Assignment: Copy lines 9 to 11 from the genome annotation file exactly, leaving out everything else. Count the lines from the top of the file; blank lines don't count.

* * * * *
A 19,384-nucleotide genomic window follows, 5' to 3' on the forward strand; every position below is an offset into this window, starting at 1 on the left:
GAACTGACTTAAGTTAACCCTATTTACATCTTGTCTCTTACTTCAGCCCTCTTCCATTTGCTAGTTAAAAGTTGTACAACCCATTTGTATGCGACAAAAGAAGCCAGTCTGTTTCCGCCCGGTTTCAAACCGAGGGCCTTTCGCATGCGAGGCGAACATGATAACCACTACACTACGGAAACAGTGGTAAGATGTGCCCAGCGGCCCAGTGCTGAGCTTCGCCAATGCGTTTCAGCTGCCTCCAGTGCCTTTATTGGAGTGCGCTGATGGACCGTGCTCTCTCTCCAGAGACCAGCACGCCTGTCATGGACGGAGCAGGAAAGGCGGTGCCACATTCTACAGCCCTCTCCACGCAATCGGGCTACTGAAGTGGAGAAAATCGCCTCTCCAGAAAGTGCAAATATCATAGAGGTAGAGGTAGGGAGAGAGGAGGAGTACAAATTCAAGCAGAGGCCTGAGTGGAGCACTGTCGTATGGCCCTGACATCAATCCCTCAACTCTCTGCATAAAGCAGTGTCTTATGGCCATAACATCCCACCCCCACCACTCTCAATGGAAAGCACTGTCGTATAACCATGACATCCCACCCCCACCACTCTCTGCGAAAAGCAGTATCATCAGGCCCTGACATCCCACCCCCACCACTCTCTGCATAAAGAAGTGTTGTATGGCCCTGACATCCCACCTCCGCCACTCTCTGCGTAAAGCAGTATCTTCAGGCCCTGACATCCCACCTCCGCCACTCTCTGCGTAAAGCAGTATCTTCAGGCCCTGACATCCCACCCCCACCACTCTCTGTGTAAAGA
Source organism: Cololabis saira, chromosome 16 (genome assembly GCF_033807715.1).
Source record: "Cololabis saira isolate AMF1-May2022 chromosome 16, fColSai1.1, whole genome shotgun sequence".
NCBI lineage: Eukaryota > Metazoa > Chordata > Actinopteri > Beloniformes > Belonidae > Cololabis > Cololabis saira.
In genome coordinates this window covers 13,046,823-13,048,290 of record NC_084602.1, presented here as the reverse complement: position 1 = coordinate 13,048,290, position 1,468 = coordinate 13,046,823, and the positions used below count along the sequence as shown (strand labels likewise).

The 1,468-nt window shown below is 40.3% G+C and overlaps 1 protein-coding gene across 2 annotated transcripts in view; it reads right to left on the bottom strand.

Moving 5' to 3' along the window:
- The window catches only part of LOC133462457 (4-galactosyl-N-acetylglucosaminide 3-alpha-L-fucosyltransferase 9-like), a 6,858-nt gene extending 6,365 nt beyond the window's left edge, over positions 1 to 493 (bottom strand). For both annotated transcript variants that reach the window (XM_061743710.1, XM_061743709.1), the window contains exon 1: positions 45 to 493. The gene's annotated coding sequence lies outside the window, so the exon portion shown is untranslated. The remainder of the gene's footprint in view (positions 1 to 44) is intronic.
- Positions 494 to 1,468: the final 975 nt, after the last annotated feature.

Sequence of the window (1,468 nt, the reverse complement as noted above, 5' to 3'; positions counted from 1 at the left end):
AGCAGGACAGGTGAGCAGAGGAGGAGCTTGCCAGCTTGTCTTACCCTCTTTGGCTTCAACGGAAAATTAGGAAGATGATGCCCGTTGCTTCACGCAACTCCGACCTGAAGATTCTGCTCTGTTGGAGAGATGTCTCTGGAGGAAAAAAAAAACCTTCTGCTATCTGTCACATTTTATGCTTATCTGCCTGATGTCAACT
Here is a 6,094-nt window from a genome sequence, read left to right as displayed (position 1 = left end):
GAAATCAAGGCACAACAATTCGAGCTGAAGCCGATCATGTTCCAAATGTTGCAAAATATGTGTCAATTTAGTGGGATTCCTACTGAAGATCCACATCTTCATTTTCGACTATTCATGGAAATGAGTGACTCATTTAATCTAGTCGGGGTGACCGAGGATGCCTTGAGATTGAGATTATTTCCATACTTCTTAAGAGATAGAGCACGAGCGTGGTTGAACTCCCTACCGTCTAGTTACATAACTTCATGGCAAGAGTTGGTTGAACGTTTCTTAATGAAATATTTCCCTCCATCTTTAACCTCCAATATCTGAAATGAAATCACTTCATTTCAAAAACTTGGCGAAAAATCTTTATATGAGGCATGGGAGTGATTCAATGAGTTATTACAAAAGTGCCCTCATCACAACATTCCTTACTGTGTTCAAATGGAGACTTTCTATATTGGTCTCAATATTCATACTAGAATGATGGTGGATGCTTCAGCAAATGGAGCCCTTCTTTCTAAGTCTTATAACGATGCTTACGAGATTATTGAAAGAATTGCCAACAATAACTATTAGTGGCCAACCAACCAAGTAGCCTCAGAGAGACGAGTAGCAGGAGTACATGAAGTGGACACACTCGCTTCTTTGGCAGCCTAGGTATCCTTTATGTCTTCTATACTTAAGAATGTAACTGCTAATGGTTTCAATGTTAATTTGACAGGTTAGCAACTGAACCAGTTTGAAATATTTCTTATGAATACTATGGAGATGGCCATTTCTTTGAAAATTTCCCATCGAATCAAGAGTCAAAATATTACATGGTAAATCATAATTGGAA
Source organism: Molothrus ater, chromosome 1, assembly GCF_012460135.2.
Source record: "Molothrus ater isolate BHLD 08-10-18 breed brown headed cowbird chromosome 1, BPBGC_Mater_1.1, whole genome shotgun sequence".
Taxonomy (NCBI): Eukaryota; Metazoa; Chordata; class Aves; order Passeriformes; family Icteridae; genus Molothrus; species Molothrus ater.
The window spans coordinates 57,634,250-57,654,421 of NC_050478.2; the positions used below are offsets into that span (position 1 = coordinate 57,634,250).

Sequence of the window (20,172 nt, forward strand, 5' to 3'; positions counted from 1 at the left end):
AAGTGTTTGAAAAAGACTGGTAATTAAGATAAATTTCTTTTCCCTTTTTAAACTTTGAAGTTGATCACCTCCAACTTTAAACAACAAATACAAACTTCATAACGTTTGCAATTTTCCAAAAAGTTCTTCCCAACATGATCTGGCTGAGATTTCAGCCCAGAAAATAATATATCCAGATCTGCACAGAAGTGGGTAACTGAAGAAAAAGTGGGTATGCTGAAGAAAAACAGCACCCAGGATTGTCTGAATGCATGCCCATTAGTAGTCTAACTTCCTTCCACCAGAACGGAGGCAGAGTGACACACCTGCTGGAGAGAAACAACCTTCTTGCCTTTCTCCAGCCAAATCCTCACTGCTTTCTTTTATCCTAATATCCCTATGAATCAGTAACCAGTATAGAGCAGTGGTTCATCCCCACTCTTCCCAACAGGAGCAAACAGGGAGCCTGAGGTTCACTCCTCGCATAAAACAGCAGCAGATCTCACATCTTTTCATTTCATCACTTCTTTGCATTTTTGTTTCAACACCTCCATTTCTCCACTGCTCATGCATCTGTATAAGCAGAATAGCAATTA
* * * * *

- The window catches only part of LOC133462457 (4-galactosyl-N-acetylglucosaminide 3-alpha-L-fucosyltransferase 9-like), a 6,858-nt gene extending 6,365 nt beyond the window's left edge, over positions 1 to 493 (bottom strand). For both annotated transcript variants that reach the window (XM_061743710.1, XM_061743709.1), the window contains exon 1: positions 45 to 493. The gene's annotated coding sequence lies outside the window, so the exon portion shown is untranslated. The remainder of the gene's footprint in view (positions 1 to 44) is intronic.
- Positions 494 to 1,468: the final 975 nt, after the last annotated feature.

Sequence of the window (1,468 nt, the reverse complement as noted above, 5' to 3'; positions counted from 1 at the left end):